Queen Edith's SHARE FAIR

Thank you to everyone who came along in September 2018. Despite the intermittent rain we had fun - and also did  a lot of sharing and swapping!

We don’t have any plans for doing on e in 2019 - but can help someone take the lead.

Who we worked with:

  • 28th Cambridge Cubs;

  • Cambridge City Council (City Housing; City Ranger; Recycling Champions; Streets and Open Spaces Volunteers);

  • Cambridge County Council: Play Streets;

  • Cambs Fire prevention;

  • Cambridge Sustainable Food - new Veg Cities campaign.

  • Friends of Rock Road Library;

  • Local churches...

  • Maggie's Wallace Cambridge.

  • Master Composters from Garden Organic;

  • Nightingale Gardeners Group;

  • Parent volunteers from Queen Edith's Primary School;

  • Queen Edith's Community Forum volunteers;

and individual enthusiasts - like people who like doing creative and performance activities in company - and, at the other end of the spectrum, Speedwatch volunteers.


SHARE FAIRS are a new type of regular social event. They were conceived at the Eden Project. They are like a market or fete but instead of buying and selling, people swap and share in a pop-up, money-free zone.

Alongside sharing and swapping items such as clothes, games and books, people also share skills, stories, ideas, information and, above all, company.

Instead of making financial capital, a SHARE FAIR is about creating community and social capital. They are now running happily and regularly in several places in the UK.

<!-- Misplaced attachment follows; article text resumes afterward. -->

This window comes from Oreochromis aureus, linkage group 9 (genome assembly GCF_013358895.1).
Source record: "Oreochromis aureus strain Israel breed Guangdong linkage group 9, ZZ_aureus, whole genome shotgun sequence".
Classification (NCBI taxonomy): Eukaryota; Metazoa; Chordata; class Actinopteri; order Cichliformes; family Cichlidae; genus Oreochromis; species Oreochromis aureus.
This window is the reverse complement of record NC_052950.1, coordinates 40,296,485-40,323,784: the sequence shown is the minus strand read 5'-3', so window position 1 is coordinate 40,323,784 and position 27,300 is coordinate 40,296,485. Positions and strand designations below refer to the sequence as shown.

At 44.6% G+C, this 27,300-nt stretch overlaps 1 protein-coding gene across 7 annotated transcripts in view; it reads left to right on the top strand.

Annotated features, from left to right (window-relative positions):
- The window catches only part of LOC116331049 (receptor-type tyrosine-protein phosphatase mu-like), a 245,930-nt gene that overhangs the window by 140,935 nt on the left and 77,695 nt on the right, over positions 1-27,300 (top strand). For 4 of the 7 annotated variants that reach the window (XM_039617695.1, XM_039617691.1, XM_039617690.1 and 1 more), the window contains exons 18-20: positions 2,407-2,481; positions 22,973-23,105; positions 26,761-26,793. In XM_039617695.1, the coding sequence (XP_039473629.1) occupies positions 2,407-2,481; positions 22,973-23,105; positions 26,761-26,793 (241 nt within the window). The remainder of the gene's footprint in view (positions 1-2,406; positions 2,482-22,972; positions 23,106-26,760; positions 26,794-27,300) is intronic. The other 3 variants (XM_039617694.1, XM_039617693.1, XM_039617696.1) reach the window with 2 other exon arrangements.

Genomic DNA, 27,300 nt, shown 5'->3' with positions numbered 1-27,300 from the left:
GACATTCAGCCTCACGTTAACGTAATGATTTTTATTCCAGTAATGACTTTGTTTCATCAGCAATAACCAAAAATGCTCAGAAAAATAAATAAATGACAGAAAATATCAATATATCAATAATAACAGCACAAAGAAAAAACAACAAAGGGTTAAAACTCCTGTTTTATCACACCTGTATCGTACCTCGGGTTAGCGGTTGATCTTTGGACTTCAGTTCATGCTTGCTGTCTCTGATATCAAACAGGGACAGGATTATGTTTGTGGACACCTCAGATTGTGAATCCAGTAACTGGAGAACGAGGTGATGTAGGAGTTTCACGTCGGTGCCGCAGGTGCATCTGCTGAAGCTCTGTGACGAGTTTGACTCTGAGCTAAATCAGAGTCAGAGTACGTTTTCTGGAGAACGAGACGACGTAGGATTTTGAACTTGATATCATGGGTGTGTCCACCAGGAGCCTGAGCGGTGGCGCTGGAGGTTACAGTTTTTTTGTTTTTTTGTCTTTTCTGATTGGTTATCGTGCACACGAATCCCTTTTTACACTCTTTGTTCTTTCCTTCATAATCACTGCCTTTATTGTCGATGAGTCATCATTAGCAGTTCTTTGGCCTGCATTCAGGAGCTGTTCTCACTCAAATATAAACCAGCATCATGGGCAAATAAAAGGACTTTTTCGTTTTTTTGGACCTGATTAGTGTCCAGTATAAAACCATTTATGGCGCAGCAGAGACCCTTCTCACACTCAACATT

And they keep things out of landfill.

Seven SHARE FAIR ingredients

Every SHARE FAIR is different, reflecting the uniqueness of each community and location but they all have these seven ingredients:

  1. Absolutely Free: No money changes hands – not even to raise funds. Everyone can join in and take part. People can explore new experiences without commitment, learn a new skill and have fun. They can dip-in, relax and connect with others. If there are costs to running the event, they are tackled beforehand by requests for donations and sponsorship but especially by sharing, borrowing and ingenuity.

  2. Pop-up Place-Making: ordinary walk-through spaces are turned into places to welcome people. This avoids hire fees too.

  3. Following the Footfall: SHARE FAIRs go to the people. This reduces promotional costs too.

  4. Completely Collaborative: everyone at a SHARE FAIR is a contributor and equally valued. This builds community.

  5. Endlessly Flexible: if it’s legal, safe and free, it can be shared.

  6. No Agenda: SHARE FAIRs don’t aim to convert anybody to anything – but they can demonstrate by their actions values such as sharing, creativity, recycling and connecting with people.

  7. A little bit of Magic: the old is mixed with the new to make something special!

Five models of SHARE FAIRs:

So far, Eden have identified five models of SHARE FAIRs to fit different communities:

  1. Market: usually monthly

  2. Fete: can be quarterly or biannual

  3. Festival: usually annual

  4. Pocket: a mini SHARE FAIR tucked into a bigger event

  5. Step-by-step: gradually adding SHARE FAIR ingredients to an existing project


  • When we are free from money, even for a short time, we discover different ways to value what we have, what we do and who we are - joyfully. Whoever we are, whatever we do and however we live, we need joy in our lives. When we relax and share joyful experiences together we strengthen our sense of community.

  • The stronger our communities, the more able we are to tackle problems such as reducing waste, alleviating poverty and addressing loneliness with creative, imaginative, locally relevant, sustainable solutions.

  • They work, and people like them!

Who makes SHARE FAIRs?

Anyone and everyone. Before the event, as a SHARE FAIR Group, and on the day by visiting and actively contributing.

Useful links

Last updated: 6 January 2019